Your divorce is finally over. You and your ex-spouse have a parenting plan that allows your children to have significant time with both parents, and your children have adjusted well to the schedule. You are the primary parent, but the other parent has every other weekend, one overnight in the midweek, and half of the weeks in the summer. Life is good.

You move on with your life as a single parent. You are then offered a really great promotion, one that will increase your earning potential by 40%, and allow you to finally fund those college accounts that you have always wanted to do. The only catch? You need to move across the country. What do you do?

Or maybe you get really lucky on that internet dating site and you fall in love. This person is great with your kids, he adds a great deal to their lives. You get married, and you have more children. The only catch? He’s in the military,
and is scheduled to be stationed in another country. What do you do?

Prior to 2005, the Court of Appeals in Oregon, usually found that if the primary parent had a good faith reason to move – you weren’t moving just to cut short the other parent’ access to the children – then what was good for the primary parent was good for the children. This was a legal version of “if Mama ain’t happy, ain’t nobody happy.” As a result, when I tried a move away case in 2004, where each parent had 50% parenting time, but the mother had “legal” custody , the court allowed the move to another state because the mother wanted to be closer to her family as a support system, despite the impact to the father and children’s relationship.

In 2006, the Court of Appeals decided the case of In re Marriage of Cooksey, 125 P3d 57, 203 Or App 157 (2005). In that case, mother had primary custody of the minor children, father had alternating weekends, as well as holiday time.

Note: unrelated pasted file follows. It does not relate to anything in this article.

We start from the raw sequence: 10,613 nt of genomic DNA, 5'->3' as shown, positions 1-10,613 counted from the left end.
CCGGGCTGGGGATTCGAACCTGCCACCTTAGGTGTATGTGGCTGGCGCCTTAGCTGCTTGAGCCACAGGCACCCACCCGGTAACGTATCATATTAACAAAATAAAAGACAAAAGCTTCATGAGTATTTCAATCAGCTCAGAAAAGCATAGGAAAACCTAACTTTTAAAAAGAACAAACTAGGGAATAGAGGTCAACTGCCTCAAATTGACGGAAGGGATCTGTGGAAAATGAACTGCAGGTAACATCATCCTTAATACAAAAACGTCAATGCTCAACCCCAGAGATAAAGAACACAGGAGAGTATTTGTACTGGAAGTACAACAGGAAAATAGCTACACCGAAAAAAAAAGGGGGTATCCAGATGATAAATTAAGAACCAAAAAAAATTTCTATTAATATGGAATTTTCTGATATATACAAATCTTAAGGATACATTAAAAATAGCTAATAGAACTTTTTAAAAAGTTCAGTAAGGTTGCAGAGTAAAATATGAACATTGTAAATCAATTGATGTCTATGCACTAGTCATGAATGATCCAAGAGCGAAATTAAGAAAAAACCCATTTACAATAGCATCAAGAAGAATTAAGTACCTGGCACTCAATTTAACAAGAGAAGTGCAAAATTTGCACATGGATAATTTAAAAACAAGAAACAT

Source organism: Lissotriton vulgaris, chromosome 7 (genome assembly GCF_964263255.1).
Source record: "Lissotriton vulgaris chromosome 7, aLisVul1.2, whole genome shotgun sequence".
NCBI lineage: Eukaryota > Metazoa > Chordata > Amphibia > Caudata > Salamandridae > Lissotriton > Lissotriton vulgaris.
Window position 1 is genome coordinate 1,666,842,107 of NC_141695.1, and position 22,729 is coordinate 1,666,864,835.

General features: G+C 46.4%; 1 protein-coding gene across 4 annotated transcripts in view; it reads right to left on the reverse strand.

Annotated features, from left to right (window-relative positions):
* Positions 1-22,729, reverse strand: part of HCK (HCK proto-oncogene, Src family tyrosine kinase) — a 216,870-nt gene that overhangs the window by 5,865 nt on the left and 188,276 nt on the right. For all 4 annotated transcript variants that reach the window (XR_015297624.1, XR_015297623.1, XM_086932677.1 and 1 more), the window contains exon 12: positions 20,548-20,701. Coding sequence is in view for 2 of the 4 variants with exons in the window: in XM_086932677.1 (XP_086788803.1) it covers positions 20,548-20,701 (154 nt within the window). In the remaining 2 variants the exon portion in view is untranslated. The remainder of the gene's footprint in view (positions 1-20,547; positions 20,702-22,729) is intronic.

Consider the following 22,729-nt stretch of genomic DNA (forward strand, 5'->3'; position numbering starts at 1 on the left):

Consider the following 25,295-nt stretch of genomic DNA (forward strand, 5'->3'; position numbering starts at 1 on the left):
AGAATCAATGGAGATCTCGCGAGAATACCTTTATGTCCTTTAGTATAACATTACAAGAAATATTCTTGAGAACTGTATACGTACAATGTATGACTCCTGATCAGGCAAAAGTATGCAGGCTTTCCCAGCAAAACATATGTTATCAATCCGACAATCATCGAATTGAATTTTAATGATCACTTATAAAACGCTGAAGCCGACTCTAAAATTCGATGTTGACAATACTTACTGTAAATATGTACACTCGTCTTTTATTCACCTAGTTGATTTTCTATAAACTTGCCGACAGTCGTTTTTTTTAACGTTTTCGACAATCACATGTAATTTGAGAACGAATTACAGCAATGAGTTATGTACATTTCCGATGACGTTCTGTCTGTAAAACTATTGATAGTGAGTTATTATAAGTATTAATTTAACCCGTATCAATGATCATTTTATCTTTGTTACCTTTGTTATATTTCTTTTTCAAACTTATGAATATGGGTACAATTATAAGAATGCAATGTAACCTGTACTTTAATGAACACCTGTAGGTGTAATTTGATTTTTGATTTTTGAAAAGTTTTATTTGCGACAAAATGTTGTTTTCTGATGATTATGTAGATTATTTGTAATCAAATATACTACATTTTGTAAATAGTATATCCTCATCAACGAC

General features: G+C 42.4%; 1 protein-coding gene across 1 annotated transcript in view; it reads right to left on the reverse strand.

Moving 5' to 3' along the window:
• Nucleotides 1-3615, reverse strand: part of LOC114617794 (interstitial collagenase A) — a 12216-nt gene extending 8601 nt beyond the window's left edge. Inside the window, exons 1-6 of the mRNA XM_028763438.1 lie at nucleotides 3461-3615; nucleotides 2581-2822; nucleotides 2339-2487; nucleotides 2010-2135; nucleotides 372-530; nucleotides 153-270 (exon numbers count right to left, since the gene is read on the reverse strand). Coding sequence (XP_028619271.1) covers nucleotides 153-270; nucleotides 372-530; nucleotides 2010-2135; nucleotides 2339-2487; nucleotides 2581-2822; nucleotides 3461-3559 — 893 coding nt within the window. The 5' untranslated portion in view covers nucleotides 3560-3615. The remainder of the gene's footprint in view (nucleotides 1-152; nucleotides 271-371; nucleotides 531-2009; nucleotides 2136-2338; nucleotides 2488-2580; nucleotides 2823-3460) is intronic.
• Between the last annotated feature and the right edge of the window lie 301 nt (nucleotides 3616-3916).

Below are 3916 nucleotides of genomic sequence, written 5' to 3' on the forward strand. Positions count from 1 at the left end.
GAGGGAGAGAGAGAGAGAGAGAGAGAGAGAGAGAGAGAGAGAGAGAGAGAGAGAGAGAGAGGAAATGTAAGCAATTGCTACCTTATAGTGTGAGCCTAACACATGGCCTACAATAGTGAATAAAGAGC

Mother wanted to move about 3 hours drive time to another city. Her extended family was there, her mother
needed care as she was getting older. There were great schools for the kids, and parenting time could be
adjusted so that Father could have more time in the summer to make up for the loss of weekends. The Court of Appeals
held that “the focus is solely on the best interests of the children. More specifically . . . the focus is on the question whether the children are “better served” by relocating.” Because the purpose of the move was for mother’s benefit – to be closer
to her family, which may have benefits to the children, was not solely for the benefit of the children, and did not allow the children to move.

Since that time, almost every Court of Appeals case has emphatically denied that a parent has the ability to move with the children more than 60 miles without notice to the court. In a case in 2009, the father moved more than 2 hours away from the mother, which reduced Father’s parenting time with the children to every other weekend. Mother’s new husband then got a new job in Chicago. Father had already moved further away, so Mother believed it to be reasonable for her to be with her